I’ll attempt to not spoil the novel by sharing an overview of the material.  The Valley of Amazement takes place in late 19th century to early 20th century between Shanghai and San Francisco.  Told through the eyes of the mother/daughter narrative-sharing duo, consisting of Violet and her mother, Lulu, the story starts with Violet sharing a rundown of her current status as a lonely American girl living in Shanghai.  However, Violet’s mother is white while her father is Chinese.  Violet is unaware of this, while comfortably raised within a high-class courtesan house owned by her mother.  So she is exposed to much, but ignores what her true heritage consist of considering the physical signatures that make up her face.

In other words, she is in denial of her Chinese make up.

According to Violet she is American and fair-skinned--nothing else.  And it’s this attitude that causes her torment as a child by her academic peers.  She eventually leaves school, but her arrogance increases as the story moves forward with her development and eventual change.  Nonetheless, to young Violet, being and thinking Chinese means kowtowing to statues and ghosts and following old traditions simply because that was how things were done thousands of years ago.  Violet saw herself as too fearless and modern to be Chinese.

Violet is somewhat of a princess inside her mother’s popular courtesan house, and with that status and position comes an unhinged feeling that she isn't completely loved by her busy and inattentive mother.  So when a Chinese stranger comes into the courtesan house to speak exclusively with Violet’s mother, a prying Violet catches wind of a lost little brother that she has.  Her feelings of being unloved only intensifies at her mother’s angered response toward the stranger, who dredged up old memories, mistakes, and love unknown to Violet.  Suddenly, San Francisco is where Violet's mother sets her destination in locating her lost son; it's home.  The problem is getting there aboard a month long voyage on a steamer.  Reservations are required.  Passports are needed.  And considering Violet's mother suddenly finds her daughter's birth certificate misplaced, a visit to the American Consulate becomes necessary before the actual voyage.  A time crunch is pressed upon her.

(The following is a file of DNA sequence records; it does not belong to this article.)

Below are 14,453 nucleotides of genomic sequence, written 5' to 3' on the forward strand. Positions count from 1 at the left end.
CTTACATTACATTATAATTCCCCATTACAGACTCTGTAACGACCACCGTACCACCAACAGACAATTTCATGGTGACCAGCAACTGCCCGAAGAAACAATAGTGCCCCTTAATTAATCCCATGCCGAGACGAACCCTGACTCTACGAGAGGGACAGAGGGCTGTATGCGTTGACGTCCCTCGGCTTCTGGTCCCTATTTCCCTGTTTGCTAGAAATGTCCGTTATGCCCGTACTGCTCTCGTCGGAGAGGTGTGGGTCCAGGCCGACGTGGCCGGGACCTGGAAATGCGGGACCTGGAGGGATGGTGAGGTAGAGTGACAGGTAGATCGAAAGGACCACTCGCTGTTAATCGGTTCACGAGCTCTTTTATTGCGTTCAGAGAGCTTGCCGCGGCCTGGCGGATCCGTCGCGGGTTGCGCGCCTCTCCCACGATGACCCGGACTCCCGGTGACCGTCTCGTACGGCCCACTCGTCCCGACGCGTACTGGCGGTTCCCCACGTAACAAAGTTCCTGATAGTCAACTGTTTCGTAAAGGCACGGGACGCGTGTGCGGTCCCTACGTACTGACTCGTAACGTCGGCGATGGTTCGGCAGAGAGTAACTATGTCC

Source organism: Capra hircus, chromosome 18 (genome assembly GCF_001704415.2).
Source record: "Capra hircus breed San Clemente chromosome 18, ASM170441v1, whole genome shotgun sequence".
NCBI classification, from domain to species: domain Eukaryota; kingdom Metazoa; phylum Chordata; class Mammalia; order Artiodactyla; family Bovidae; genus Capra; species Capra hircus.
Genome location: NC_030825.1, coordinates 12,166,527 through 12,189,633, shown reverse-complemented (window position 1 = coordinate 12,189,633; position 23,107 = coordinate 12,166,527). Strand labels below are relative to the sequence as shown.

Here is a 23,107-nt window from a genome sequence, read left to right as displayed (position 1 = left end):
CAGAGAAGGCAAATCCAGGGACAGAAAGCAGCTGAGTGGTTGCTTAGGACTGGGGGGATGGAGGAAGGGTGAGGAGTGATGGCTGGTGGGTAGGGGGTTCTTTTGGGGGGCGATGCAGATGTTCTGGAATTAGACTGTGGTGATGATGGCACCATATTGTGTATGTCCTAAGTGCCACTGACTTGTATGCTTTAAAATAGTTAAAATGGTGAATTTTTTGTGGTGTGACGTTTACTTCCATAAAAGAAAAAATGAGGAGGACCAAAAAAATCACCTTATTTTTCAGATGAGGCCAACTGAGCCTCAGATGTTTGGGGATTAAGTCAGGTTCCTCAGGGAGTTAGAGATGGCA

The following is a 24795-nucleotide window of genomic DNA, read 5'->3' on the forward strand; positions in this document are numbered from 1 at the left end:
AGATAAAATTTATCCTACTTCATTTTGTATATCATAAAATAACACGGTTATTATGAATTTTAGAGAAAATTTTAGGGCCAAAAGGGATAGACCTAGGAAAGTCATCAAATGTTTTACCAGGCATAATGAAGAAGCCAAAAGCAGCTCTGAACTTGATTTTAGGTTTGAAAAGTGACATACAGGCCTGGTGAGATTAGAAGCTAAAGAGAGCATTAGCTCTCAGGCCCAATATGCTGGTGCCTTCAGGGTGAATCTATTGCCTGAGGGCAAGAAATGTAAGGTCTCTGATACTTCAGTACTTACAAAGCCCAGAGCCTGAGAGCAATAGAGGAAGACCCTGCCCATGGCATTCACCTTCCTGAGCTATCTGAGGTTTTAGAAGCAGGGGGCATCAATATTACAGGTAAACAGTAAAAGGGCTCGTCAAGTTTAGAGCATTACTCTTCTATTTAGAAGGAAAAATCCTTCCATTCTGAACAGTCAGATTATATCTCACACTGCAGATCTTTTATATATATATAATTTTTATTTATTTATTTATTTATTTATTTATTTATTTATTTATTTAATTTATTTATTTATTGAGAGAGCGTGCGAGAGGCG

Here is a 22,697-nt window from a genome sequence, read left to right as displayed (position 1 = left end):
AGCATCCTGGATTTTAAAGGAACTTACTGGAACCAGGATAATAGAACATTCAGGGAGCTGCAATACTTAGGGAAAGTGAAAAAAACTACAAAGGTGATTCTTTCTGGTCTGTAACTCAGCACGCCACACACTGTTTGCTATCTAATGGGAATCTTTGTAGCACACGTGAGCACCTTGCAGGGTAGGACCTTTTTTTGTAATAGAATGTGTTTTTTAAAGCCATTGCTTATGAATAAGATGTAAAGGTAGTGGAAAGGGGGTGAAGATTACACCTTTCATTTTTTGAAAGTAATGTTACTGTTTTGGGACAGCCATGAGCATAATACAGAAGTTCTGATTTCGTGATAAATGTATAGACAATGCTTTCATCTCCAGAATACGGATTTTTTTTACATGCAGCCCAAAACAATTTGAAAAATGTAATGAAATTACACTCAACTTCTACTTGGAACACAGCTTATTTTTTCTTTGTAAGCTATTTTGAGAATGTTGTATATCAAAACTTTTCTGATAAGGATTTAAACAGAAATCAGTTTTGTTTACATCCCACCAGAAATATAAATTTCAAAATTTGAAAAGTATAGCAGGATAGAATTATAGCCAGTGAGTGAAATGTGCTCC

It's here where Violet's mother make another big (and totally avoidable) mistake that sends her newly teenage daughter into the hands of a second-class courtesan house with her virginity up for auction as a virgin courtesan.  Everything Violet believed about herself is stripped away while her mother sails to San Francisco.

Did I give away too much?  Nah!  Trust me when I say this book goes a long way from Violet's troubled beginning.  About a quarter toward the end of the book the narrative switches to Violet's mother's history and point-of-view of the events.  Unfortunately, by the time I got to Lulu's narrative I was nearly worn out on the whole subject of courtesans and women having their sex taken or auctioned off to men.  Particularly toward the very last bit of the first arc that housed Violet's narrative.  The book is littered with themes concerning trust, and these women never seen to make the right connection toward it until it hits them in the face.  Nevertheless, I'll keep that relative to the reader, so you have to read the book and their journey to really decide whether or not the women could do more with their decisions or lack thereof.  But the way Tan painted the characters in the beginning of the book left me feeling as if they only managed to do less than what I believed they were capable of.  An example would be how Violet's mother, Lulu, found herself in power and status as a high-class courtesan house owner, yet she suffered through her mistakes by not applying the resources she created for herself.